A beautiful selection of works from the 1980s by Italian artist Giorgio Griffa is currently on view at Casey Kaplan. Seemingly childlike, unfinished and ad-hoc, Griffa’s works are in fact relying on a strict set of analytical and cerebral rules. Griffa paints on unstretched, unprimed canvas employing symbolism and signage that always move from left to right. The finished works are then folded into specific sections where, over time, the creases perform an integral part of the work, specifically as focal points to its materiality. They are to be “awakened” or “activated” from their hibernation by ritual unfolding and nailed directly onto the wall according to precise instructions. Griffa’s paintings from the 1980s stand out for their melodious lyricism through imprecise repetition of gestures and vivid color aggregation. They are living organisms which hover around the intersection between Arte Povera, Conceptualism and Minimalism. They confound as well as astound. At Casey Kaplan through February 17.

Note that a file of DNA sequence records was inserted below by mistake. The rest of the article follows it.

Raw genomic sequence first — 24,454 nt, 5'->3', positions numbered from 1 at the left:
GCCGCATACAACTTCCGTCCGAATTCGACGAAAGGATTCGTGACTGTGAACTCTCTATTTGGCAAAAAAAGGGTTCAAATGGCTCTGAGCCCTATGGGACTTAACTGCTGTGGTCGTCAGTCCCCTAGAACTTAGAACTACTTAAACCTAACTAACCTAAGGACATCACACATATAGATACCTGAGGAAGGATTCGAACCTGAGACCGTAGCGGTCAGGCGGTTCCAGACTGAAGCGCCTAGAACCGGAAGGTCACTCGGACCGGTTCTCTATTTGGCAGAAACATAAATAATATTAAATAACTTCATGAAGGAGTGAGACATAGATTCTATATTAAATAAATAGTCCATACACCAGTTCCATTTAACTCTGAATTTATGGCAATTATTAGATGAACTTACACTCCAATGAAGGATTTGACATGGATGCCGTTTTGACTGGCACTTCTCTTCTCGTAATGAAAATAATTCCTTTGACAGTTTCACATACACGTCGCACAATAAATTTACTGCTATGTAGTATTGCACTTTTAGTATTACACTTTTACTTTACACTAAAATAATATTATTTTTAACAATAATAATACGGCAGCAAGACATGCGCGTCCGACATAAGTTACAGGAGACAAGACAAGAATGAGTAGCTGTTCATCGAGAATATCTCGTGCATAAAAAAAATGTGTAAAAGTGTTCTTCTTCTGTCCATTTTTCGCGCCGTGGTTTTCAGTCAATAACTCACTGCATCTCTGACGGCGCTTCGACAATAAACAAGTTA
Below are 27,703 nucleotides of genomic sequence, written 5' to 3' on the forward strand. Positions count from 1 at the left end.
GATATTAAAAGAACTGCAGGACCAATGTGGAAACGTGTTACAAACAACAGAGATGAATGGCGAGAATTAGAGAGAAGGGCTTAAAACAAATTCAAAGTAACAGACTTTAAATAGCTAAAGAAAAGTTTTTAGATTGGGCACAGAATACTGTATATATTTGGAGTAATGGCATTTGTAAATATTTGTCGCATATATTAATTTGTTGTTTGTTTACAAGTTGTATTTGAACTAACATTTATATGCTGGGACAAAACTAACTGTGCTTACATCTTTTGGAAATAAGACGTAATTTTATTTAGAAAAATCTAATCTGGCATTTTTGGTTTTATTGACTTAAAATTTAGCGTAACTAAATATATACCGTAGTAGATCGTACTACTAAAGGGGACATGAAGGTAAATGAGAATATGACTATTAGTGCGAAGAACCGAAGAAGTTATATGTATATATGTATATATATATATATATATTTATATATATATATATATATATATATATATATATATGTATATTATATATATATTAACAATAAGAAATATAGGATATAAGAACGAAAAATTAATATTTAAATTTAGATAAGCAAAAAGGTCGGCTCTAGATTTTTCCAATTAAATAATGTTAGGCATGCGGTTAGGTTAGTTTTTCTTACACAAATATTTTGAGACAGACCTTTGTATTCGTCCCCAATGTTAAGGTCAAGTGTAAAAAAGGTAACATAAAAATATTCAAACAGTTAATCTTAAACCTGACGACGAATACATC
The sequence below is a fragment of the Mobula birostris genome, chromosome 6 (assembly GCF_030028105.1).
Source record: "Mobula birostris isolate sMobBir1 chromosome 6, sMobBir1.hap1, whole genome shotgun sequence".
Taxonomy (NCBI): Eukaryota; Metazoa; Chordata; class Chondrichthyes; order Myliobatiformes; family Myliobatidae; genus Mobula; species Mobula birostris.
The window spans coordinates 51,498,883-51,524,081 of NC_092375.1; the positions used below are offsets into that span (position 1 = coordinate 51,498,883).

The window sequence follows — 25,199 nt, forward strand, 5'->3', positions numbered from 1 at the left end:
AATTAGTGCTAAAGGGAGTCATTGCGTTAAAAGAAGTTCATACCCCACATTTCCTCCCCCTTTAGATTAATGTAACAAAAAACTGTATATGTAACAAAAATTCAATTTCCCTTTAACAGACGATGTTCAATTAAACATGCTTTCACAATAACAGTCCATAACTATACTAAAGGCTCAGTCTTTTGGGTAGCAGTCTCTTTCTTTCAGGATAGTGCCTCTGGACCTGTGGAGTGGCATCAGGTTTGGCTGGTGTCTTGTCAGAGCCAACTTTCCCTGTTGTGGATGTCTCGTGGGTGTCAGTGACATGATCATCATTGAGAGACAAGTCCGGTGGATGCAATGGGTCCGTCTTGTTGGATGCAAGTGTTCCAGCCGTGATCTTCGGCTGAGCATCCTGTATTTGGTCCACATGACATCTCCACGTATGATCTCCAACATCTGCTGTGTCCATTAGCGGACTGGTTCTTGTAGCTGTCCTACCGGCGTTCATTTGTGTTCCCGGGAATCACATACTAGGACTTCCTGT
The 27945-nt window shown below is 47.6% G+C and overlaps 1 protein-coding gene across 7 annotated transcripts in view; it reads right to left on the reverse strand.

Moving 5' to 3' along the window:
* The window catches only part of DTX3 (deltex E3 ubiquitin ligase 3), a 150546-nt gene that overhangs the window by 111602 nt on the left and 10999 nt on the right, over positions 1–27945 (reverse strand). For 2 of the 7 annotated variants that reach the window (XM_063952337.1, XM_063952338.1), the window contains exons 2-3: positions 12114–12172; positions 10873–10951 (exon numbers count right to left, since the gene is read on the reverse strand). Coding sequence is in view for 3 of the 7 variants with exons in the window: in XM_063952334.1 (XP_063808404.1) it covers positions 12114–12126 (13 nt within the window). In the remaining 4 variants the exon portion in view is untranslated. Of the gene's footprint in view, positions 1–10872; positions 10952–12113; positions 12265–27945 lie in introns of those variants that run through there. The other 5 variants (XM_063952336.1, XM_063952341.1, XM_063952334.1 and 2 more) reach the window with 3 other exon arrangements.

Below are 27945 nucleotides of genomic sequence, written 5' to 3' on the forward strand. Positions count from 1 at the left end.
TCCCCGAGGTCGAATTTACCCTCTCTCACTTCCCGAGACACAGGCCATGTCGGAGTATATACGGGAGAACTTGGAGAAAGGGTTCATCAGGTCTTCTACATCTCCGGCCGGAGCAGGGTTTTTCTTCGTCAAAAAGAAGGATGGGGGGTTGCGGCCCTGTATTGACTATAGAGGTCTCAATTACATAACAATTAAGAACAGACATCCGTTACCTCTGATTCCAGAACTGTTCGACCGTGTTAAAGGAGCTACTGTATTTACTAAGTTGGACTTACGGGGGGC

Terry Adkins’ interdisciplinary art practice was deeply animated by his unwavering passion to transform sound into the material and to make music as concrete as sculpture. His artmaking was grounded in the spirituality of traditional African music and the radiant legacy of the great African-American composers and musicians of our time. A sublime selection of Adkins’ sculptural works made between 1986 and 2013 is now view at the elegant Levy Gorvy gallery. Curated by the artist’s long-time friend and collaborator, Charles Gaines, the show focuses on the physicality of Atkins’ practice: The Smooth, The Cut, and The Assembled. In the second-floor gallery “Darkwater Record”, a stack of five cassette desks with a bust of Mao Zedong, plays W.E.B. DuBois’ free speech appeal “Socialism and the American Negro” from 1960. Its volume on mute, with only the dial angrily visualizing sound, it is an auspicious reminder that that no matter how hard we try to suppress the voice of the disenfranchised, their silence will always be heard. At Levy Gorvy through February 17.

WordPress Image Lightbox Plugin